Although signs and symptoms of severe cholera may be unmistakable in endemic areas, the only way to confirm a diagnosis is to identify the bacteria in a stool sample.
Rapid cholera dipstick tests are now available, enabling health care providers in remote areas to confirm diagnosis of cholera earlier. Quicker confirmation helps to decrease death rates at the start of cholera outbreaks and leads to earlier public health interventions for outbreak control.
Cholera requires immediate treatment because the disease can cause death within hours.
- Rehydration. The goal is to replace lost fluids and electrolytes using a simple rehydration solution, oral rehydration salts (ORS). The ORS solution is available as a powder that can be reconstituted in boiled or bottled water. Without rehydration, approximately half the people with cholera die. With treatment, the number of fatalities drops to less than 1 percent.
- Intravenous fluids. During a cholera epidemic, most people can be helped by oral rehydration alone, but severely dehydrated people may also need intravenous fluids.
- Antibiotics. While antibiotics are not a necessary part of cholera treatment, some of these drugs may reduce both the amount and duration of cholera-related diarrhea for people who are severely ill.
- Zinc supplements. Research has shown that zinc may decrease and shorten the duration of diarrhea in children with cholera.
Preparing for your appointment
Seek immediate medical care if you develop severe diarrhea or vomiting and are in or have very recently returned from a country where cholera occurs.
If you believe you may have been exposed to cholera, but your symptoms are not severe, call your family doctor. Be sure to tell him or her that you suspect your illness may be cholera.
Here's some information to help you get ready and what to expect from your doctor.
Information to gather in advance
- Pre-appointment restrictions. When you make your appointment, ask if there are any restrictions you need to follow in the time leading up to your visit.
- Symptom history. Write down any symptoms you've been experiencing and for how long.
- Recent exposure to possible sources of infection. Your doctor will be especially interested to know if you have recently traveled abroad and where.
- Medical history. Make a list of your key medical information, including other conditions for which you're being treated and any medications, vitamins or supplements you're currently taking.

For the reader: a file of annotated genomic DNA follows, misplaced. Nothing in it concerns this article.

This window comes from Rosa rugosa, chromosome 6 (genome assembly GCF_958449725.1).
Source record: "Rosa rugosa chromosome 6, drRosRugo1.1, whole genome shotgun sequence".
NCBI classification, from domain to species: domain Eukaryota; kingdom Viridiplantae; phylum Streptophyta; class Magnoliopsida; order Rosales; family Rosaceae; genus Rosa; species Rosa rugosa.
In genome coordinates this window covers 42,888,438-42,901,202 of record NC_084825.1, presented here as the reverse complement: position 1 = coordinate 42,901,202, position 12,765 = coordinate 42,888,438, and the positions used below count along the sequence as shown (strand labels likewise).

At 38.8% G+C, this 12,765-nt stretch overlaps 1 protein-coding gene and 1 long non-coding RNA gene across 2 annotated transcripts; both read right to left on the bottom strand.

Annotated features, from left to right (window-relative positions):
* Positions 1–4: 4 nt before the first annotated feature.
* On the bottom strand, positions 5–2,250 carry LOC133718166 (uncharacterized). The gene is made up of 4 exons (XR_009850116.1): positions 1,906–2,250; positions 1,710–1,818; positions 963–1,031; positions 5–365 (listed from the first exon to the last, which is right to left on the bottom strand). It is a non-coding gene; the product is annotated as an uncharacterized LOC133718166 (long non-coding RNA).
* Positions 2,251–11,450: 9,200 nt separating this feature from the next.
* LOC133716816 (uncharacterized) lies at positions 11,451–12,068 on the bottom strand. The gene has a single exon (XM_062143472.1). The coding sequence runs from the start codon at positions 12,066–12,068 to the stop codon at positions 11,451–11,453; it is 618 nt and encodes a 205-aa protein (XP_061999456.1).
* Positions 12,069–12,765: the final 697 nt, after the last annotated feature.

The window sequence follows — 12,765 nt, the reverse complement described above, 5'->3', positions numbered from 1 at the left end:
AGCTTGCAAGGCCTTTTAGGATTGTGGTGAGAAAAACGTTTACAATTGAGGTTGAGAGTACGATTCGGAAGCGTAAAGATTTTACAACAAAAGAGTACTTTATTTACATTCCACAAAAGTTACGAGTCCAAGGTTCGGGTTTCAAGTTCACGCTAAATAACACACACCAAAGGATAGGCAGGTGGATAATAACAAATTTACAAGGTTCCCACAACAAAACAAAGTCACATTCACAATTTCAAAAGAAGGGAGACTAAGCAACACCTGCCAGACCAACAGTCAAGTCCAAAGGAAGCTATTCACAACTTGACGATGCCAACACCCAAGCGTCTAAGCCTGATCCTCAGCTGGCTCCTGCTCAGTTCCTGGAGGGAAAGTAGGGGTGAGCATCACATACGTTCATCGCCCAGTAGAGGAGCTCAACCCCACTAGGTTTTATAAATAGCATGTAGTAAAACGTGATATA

- Questions to ask your doctor. Write down your questions in advance so that you can make the most of your time with your doctor.
The list below suggests questions to raise with your doctor about cholera.
- Do I have cholera?
- Are there any other possible causes for my symptoms?
- What kinds of tests do I need?
- What treatment approach do you recommend?
- Are there any possible side effects from the medications I'll be taking?
- How soon after I begin treatment will I begin to feel better?
- How long do you expect a full recovery to take?
- When can I return to work or school?
- Am I at risk of any long-term complications from cholera?
- Am I contagious? How can I reduce my risk of passing my illness to others?
In addition to the questions that you've prepared to ask your doctor, don't hesitate to ask questions during your appointment at any time that you don't understand something.
What to expect from your doctor
Your doctor is likely to ask you a number of questions. Being ready to answer them may leave you time to go over any points you want to talk about in-depth. Your doctor may ask:
- What are your symptoms?
- Where and when have you traveled?
- When did you first begin experiencing symptoms?
- Have you had watery diarrhea? How severe?
- Have you noticed anything else unusual about the appearance of your stools?
- Have you been vomiting?
- Have you experienced symptoms of dehydration, such as intense thirst, muscle cramps or fatigue?
- Have you been able to keep down any food or liquid?
- What other signs or symptoms concern you?
- Have you recently eaten raw shellfish, such as oysters?
- Are you pregnant?
- What is your blood type, if you know it?
- Are you being treated for any other medical conditions?
- Are you currently taking any medications?
What you can do in the meantime
Be sure to stay well-hydrated in the time leading up to your appointment. For diarrhea and vomiting that may be cholera-related, drinks such as water, juice and soda won't adequately replenish both fluids and electrolytes. Instead, use an oral rehydration solution such as Pedialyte.
In most developing countries, you can buy powdered packets of oral rehydration salts (ORS) originally developed by the World Health Organization to treat diarrhea and dehydration in infants with cholera. Reconstitute the powder in clean drinking or boiled water according to the directions on the package.
If no oral rehydration solutions are available, you can make your own by combining 1 quart (about 1 liter) of bottled or boiled water with 6 level teaspoons (about 30 milliliters) of table sugar and 1/2 level teaspoon (about 2.5 milliliters) of table salt.